We don’t do that with labels, though. When it comes to labels, instead of taking off the labels that don’t fit, flatter, or make us feel good, we walk around with bad ones, half-zipped up, making us feel exposed, embarrassed, and uncomfortable. What label is it that makes you feel unworthy? Get rid of it, and replace it with something better.
2. Don’t Fear Vulnerability
In his book, The Four Loves, C.S. Lewis says, “To love at all is to be vulnerable.”
Obviously, you want to be wise and not put yourself in a risky situation. But for many of us who struggle with feeling unlovable, we aren’t willing to take a risk at all. The situation could be completely safe, but we’re already walking away because it doesn’t seem worth it. We’re afraid he might leave or that he might hurt us.
When I first started dating my fiancé, I was convinced he was in it for all of the wrong reasons, and I kept trying to push him away. I hurled insults at him and accused him of things he never did or said. When I stopped to think about it, though, my own fear was making me misinterpret his actions. I was looking for the monsters and seeing them everywhere.
If I was convinced I was unlovable and men only want one thing, then I had no choice but to believe that he was a bad man who didn’t really love me. Believing that was easier than the risk of believing he was sincere. Allowing myself to be loved has been hard but so healing.
3. Be Willing to Heal Together
Not a single one of us has a perfect life. Each of us has fears and insecurities. We have reasons we might struggle to trust. One common lie we can believe is that we have to have it all figured out before we can be in a healthy relationship. While it’s true that you might want to be mostly healed, by its nature, a relationship is going to reveal additional layers of healing that are needed. It’s almost like deepening the healing that is already there.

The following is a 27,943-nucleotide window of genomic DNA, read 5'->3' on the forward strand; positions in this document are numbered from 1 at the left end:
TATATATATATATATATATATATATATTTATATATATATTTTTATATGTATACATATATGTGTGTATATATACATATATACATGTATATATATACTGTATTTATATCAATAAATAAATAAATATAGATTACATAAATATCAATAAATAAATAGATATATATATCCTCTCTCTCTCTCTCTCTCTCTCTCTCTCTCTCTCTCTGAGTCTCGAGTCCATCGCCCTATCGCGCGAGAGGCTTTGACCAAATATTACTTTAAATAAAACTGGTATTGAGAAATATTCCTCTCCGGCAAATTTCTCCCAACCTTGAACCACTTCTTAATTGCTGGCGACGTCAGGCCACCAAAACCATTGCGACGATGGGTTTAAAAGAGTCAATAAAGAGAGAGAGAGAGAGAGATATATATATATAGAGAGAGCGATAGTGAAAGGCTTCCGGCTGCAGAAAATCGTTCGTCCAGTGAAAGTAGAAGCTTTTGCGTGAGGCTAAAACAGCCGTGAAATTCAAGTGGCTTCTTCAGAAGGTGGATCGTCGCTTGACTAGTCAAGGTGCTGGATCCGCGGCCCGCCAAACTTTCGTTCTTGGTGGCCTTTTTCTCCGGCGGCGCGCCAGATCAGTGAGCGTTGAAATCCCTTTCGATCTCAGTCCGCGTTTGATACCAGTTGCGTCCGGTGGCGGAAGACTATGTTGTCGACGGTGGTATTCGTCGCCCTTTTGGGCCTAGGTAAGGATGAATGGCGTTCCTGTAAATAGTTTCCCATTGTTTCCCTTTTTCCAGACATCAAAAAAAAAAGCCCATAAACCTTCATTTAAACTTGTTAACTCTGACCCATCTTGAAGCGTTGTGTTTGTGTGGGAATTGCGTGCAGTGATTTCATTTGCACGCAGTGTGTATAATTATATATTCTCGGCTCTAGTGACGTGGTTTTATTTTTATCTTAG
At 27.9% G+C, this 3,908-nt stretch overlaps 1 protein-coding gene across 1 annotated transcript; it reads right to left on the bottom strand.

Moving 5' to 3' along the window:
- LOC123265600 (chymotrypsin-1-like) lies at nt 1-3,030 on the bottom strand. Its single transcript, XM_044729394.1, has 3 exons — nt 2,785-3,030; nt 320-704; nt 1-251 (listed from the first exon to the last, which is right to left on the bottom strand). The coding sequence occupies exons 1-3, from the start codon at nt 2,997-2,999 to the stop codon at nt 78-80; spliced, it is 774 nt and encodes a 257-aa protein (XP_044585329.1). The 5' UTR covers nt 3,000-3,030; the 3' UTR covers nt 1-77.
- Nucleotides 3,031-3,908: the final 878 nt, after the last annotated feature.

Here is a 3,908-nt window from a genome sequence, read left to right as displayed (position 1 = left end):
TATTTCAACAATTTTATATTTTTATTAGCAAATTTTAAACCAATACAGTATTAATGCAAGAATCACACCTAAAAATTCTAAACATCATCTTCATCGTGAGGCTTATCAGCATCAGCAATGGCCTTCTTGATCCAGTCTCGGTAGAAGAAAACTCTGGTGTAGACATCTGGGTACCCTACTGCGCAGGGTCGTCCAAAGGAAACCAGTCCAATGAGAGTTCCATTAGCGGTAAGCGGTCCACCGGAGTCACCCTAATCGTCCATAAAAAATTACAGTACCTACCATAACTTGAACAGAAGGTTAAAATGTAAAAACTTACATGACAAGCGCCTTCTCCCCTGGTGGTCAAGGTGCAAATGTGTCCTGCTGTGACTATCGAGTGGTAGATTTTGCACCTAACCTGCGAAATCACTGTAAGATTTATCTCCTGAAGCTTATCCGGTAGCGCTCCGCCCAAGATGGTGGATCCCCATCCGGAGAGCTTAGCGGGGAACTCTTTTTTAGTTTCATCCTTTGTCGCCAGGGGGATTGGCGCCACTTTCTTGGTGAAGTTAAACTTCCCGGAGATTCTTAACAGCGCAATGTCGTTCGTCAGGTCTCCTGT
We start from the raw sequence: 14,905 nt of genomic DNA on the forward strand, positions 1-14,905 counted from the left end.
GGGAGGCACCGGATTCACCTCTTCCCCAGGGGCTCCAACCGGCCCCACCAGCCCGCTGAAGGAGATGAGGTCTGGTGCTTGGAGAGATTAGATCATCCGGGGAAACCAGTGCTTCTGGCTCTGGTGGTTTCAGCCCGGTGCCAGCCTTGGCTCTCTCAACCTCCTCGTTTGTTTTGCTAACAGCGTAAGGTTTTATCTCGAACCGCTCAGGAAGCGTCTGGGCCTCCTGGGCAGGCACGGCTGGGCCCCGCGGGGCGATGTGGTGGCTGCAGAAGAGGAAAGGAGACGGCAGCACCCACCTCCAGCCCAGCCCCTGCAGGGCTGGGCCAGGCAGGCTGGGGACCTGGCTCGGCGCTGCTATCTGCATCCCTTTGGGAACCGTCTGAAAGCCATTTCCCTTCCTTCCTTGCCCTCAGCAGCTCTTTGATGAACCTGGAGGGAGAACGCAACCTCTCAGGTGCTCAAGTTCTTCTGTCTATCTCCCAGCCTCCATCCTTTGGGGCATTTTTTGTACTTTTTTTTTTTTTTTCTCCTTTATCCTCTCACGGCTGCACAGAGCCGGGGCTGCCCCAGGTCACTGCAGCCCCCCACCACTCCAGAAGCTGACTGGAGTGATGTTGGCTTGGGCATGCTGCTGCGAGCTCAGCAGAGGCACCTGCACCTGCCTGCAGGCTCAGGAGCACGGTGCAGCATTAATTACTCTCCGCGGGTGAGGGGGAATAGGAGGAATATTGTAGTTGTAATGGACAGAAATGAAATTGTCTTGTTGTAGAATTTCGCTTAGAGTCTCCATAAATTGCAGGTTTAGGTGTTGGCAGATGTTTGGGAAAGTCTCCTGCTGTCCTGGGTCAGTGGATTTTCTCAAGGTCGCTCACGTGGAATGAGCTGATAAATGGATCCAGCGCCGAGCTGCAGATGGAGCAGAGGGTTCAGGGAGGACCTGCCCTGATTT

That’s okay. Don’t shy away from those deep places. Don’t hide them and feel you have to work through them alone. Be willing to heal together.
My fiancé and I both have areas of our lives that we thought were healed. Being in a relationship with each other has led to healing we didn’t even know we needed. Your brokenness doesn’t make you unlovable. It may even make you uniquely capable and qualified to love someone well. Don’t get in a relationship with someone just to fix them, but don’t fear your own brokenness in a relationship either.
None of us have it all together; let go of the lie that says you aren’t worthy of being known and loved. No matter what your past, you are not unlovable.
Don’t miss this podcast episode of This Grit and Grace Life, Does Your Self-Confidence Need a Boost? – 018.
You’ll also like 3 Ways Positive Self-Talk Can Improve Your Life, Overcoming Shame in the Grit and Grace Life, 5 Helpful Tips for Loving Your Body the Way It Is, 2 Ways to Break Free From Self-Sabotage, and Have You Ever Said It? “I’m Not Good Enough.”.
This post may contain affiliate links.